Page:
A team of scientists at the Stanford University School of Medicine claims to have identified 133 genes that apparently are associated with highly aggressive forms of adult acute myeloid leukemia.
If verified, the researchers’ findings may lead to a molecular diagnostic that could help oncologists fine-tune treatments for this common acute form of leukemia.
“This intermediate-risk group poses the biggest problem for assigning treatment,” Jonathan Pollack, assistant professor of pathology, who led the study, said in a statement last week.
For instance, aggressive forms of AML are known to relapse following chemotherapy, so oncologists are eager for more efficacious — and safer — treatment options for their patients. Cutting-edge treatments such as stem cell transplants “are considered too risky for patients with less aggressive forms of the disease,” the researcher explained in the statement.
To arrive at their results, which appear in the April 15 New England Journal of Medicine, Pollack and colleagues in Germany collected tumor samples from 116 adults with AML, which included 45 with an intermediate-risk form of the disease. The researchers used microarrays to determine expression levels from 26,260 genes in each sample.
The team was able to find two distinct patterns of genes that are either under-expressed or over-expressed. “These patterns correlated with how long the intermediate-risk patients lived after diagnosis,” the scientists said. Patients in the first group lived on average about twice as long as those in the second group, which had in common 133 genes.
“You don’t see a difference between these cancers under a microscope, but when you look at gene expression they are quite distinct,” Pollack said in the statement.
It is this kind of information that Pollack claims may be able to help physicians make better treatment decisions. Moreover, said Pollack, some of the over-expressed genes are not known to be involved in AML.
“Studying these genes and their proteins could lead to new treatments for the disease,” Pollack said.
“This kind of study can benefit patients in the short term, especially in matching treatments to individuals,” Pollack said.
That’s in contrast to developing new drugs, a process that can take up to 15 years to reach patients. In order for gene activity to become widely used for choosing treatments, Pollack said the results first must be independently replicated and researchers must find the smallest number of genes that can still discriminate between treatment groups.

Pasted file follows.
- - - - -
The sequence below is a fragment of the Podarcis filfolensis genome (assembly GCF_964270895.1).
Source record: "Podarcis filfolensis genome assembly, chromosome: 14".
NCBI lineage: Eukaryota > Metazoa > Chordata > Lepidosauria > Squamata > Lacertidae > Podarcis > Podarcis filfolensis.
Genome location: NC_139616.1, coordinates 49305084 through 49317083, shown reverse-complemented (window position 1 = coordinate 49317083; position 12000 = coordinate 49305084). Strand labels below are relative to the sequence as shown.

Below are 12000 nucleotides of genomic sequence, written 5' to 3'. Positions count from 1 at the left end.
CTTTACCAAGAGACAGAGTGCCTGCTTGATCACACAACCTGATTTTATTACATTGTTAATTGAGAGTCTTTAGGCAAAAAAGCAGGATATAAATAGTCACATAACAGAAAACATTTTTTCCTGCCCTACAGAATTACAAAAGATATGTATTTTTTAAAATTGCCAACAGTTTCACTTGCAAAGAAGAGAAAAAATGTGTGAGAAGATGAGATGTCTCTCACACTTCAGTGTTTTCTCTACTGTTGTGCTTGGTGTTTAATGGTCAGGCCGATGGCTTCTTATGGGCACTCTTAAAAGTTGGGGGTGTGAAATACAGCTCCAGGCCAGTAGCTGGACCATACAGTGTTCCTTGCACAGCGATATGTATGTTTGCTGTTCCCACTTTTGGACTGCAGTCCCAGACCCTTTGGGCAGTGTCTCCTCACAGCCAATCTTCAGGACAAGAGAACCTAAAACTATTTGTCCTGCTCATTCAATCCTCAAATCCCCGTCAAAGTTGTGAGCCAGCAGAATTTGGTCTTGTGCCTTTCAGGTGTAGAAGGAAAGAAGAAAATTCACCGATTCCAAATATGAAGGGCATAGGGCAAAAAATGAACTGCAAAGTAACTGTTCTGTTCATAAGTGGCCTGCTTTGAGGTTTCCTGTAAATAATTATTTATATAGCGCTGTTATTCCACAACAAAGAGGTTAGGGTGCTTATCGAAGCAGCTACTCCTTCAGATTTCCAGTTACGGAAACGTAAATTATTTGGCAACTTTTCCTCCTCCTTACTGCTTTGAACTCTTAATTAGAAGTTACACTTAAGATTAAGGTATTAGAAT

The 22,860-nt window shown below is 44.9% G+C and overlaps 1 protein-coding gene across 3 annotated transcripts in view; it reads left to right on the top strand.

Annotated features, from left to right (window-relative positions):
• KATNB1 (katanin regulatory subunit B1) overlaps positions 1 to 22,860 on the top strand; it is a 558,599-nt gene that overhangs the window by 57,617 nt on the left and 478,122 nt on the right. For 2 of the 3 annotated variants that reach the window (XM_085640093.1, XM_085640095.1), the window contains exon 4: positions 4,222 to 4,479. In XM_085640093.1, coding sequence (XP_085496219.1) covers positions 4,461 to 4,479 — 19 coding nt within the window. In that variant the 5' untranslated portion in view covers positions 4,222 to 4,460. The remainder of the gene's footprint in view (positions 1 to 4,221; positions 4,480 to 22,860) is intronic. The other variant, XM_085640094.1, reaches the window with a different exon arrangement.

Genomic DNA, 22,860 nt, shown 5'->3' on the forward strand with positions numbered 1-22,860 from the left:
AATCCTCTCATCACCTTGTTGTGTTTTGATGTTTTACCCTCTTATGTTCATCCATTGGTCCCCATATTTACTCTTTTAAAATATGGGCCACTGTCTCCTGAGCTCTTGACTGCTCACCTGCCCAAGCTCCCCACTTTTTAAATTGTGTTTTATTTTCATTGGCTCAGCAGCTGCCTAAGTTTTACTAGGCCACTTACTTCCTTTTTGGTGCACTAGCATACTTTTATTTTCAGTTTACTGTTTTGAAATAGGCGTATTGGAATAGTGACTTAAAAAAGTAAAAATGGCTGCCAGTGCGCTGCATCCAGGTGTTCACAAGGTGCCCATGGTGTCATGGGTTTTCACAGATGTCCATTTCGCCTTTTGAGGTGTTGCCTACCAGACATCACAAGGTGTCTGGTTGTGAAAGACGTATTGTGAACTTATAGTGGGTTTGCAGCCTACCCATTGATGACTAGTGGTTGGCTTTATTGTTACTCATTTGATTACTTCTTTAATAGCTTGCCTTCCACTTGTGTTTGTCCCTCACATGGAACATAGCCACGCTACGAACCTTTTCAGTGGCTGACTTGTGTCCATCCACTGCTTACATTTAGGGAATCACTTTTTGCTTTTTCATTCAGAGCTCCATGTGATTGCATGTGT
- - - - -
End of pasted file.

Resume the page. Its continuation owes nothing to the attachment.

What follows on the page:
However, a molecular diagnostic based on these data may be take years. Speaking with Pharmacogenomics Reporter last week, Pollack said his group’s “number one goal” is to replicate the findings by studying a much larger and independent cohort of patients with AML.
“Once we do that I think the next goal will be to try to see whether the test actually does a better job than currently used markers — mainly, cytogenetics — in stratifying patients for treatment,” he said. He added that this validating study is currently underway at Stanford, and he expects results to be published “within the year.”
Pollock also said that the 133-gene group “is a little bit too much” for what hospital-based clinical labs are typically capable of handling. Consequently, he said that another goal of the team is to “try to reduce the number of genes to a much smaller and more manageable set of genes that performs equally well.”
Austrian Team Said DNA Methylation in Stool May Help Predict Colorectal Cancer
A researcher in Austria said he has used microarray technology to detect DNA methylation in stool samples — a technique that may enable physicians to better detect the presence of colorectal cancer.
The results of the study, if affirmed, may lead to a molecular diagnostic test for the disease based on the methylation profile of a single gene.
To arrive at their results, researchers led by Hannes M ller from the Medical University Innsbruck, used a PCR assay to identify DNA changes in stool from patients with the disease and from controls “to assess the most promising DNA methylation markers from a long list of candidate genes,” they wrote in this week’s issue of the Lancet. Then, they tested for these potential markers in samples from 49 individuals culled from patients and controls.
They found that the SFRP2 gene was methylated “more frequently” in DNA from the stools of patients with colorectal cancer than in samples from controls. M ller said the results have a sensitivity of between 77 percent and 90 percent, and specificity of around 77 percent.“
SFRP2 methylation could, therefore, be useful as a marker in screening for colorectal cancer,” the researchers wrote in the statement.
“To our knowledge, SFRP2 methylation represents one of the most sensitive markers for identifying colorectal cancer, besides mutation analysis and protein analysis, in stool samples,” Martin Widschwendter, a professor of medicine at the Medical University Innsbruck, and the principle investigator of this study, wrote. “Whether a panel of genetic and epigenetic markers in stool could be used to identify colorectal cancer at an early stage remains to be shown.”